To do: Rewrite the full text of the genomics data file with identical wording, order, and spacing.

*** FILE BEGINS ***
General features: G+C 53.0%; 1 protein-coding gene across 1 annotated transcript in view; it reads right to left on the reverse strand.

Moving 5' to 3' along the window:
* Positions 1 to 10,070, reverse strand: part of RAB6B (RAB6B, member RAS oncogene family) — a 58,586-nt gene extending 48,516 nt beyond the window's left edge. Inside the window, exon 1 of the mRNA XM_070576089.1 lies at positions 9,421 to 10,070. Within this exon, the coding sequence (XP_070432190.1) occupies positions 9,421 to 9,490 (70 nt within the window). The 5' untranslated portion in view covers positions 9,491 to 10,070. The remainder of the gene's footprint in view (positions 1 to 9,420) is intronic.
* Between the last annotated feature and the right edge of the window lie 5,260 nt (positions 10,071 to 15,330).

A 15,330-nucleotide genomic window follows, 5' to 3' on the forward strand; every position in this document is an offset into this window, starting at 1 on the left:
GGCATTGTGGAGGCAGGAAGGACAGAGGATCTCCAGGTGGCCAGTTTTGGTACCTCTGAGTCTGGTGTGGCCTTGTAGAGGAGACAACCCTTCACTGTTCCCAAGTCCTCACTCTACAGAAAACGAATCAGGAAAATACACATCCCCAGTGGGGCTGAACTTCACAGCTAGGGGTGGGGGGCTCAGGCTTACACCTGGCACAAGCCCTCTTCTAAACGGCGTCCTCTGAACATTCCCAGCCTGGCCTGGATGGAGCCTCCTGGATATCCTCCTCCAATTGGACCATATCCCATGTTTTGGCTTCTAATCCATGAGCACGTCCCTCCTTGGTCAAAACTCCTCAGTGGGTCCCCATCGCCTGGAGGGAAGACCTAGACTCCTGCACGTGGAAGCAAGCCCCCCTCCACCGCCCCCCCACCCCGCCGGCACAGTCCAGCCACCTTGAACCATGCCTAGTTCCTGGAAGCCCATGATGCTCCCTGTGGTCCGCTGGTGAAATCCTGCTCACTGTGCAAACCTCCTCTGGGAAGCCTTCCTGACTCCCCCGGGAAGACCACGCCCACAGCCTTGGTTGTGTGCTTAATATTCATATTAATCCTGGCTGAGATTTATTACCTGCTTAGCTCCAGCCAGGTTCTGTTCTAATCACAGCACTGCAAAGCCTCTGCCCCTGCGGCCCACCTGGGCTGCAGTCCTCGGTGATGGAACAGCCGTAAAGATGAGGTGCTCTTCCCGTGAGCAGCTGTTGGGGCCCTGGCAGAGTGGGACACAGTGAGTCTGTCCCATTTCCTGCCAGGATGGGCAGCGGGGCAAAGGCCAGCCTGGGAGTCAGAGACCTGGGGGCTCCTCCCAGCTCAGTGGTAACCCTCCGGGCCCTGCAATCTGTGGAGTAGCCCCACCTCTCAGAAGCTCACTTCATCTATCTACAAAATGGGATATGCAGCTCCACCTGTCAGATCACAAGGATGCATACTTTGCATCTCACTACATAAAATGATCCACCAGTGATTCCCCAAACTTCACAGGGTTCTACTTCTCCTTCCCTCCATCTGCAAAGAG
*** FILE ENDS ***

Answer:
General features: G+C 53.0%; 1 protein-coding gene across 1 annotated transcript in view; it reads right to left on the reverse strand.

Moving 5' to 3' along the window:
* Positions 1 to 10,070, reverse strand: part of RAB6B (RAB6B, member RAS oncogene family) — a 58,586-nt gene extending 48,516 nt beyond the window's left edge. Inside the window, exon 1 of the mRNA XM_070576089.1 lies at positions 9,421 to 10,070. Within this exon, the coding sequence (XP_070432190.1) occupies positions 9,421 to 9,490 (70 nt within the window). The 5' untranslated portion in view covers positions 9,491 to 10,070. The remainder of the gene's footprint in view (positions 1 to 9,420) is intronic.
* Between the last annotated feature and the right edge of the window lie 5,260 nt (positions 10,071 to 15,330).

A 15,330-nucleotide genomic window follows, 5' to 3' on the forward strand; every position in this document is an offset into this window, starting at 1 on the left:
GGCATTGTGGAGGCAGGAAGGACAGAGGATCTCCAGGTGGCCAGTTTTGGTACCTCTGAGTCTGGTGTGGCCTTGTAGAGGAGACAACCCTTCACTGTTCCCAAGTCCTCACTCTACAGAAAACGAATCAGGAAAATACACATCCCCAGTGGGGCTGAACTTCACAGCTAGGGGTGGGGGGCTCAGGCTTACACCTGGCACAAGCCCTCTTCTAAACGGCGTCCTCTGAACATTCCCAGCCTGGCCTGGATGGAGCCTCCTGGATATCCTCCTCCAATTGGACCATATCCCATGTTTTGGCTTCTAATCCATGAGCACGTCCCTCCTTGGTCAAAACTCCTCAGTGGGTCCCCATCGCCTGGAGGGAAGACCTAGACTCCTGCACGTGGAAGCAAGCCCCCCTCCACCGCCCCCCCACCCCGCCGGCACAGTCCAGCCACCTTGAACCATGCCTAGTTCCTGGAAGCCCATGATGCTCCCTGTGGTCCGCTGGTGAAATCCTGCTCACTGTGCAAACCTCCTCTGGGAAGCCTTCCTGACTCCCCCGGGAAGACCACGCCCACAGCCTTGGTTGTGTGCTTAATATTCATATTAATCCTGGCTGAGATTTATTACCTGCTTAGCTCCAGCCAGGTTCTGTTCTAATCACAGCACTGCAAAGCCTCTGCCCCTGCGGCCCACCTGGGCTGCAGTCCTCGGTGATGGAACAGCCGTAAAGATGAGGTGCTCTTCCCGTGAGCAGCTGTTGGGGCCCTGGCAGAGTGGGACACAGTGAGTCTGTCCCATTTCCTGCCAGGATGGGCAGCGGGGCAAAGGCCAGCCTGGGAGTCAGAGACCTGGGGGCTCCTCCCAGCTCAGTGGTAACCCTCCGGGCCCTGCAATCTGTGGAGTAGCCCCACCTCTCAGAAGCTCACTTCATCTATCTACAAAATGGGATATGCAGCTCCACCTGTCAGATCACAAGGATGCATACTTTGCATCTCACTACATAAAATGATCCACCAGTGATTCCCCAAACTTCACAGGGTTCTACTTCTCCTTCCCTCCATCTGCAAAGAG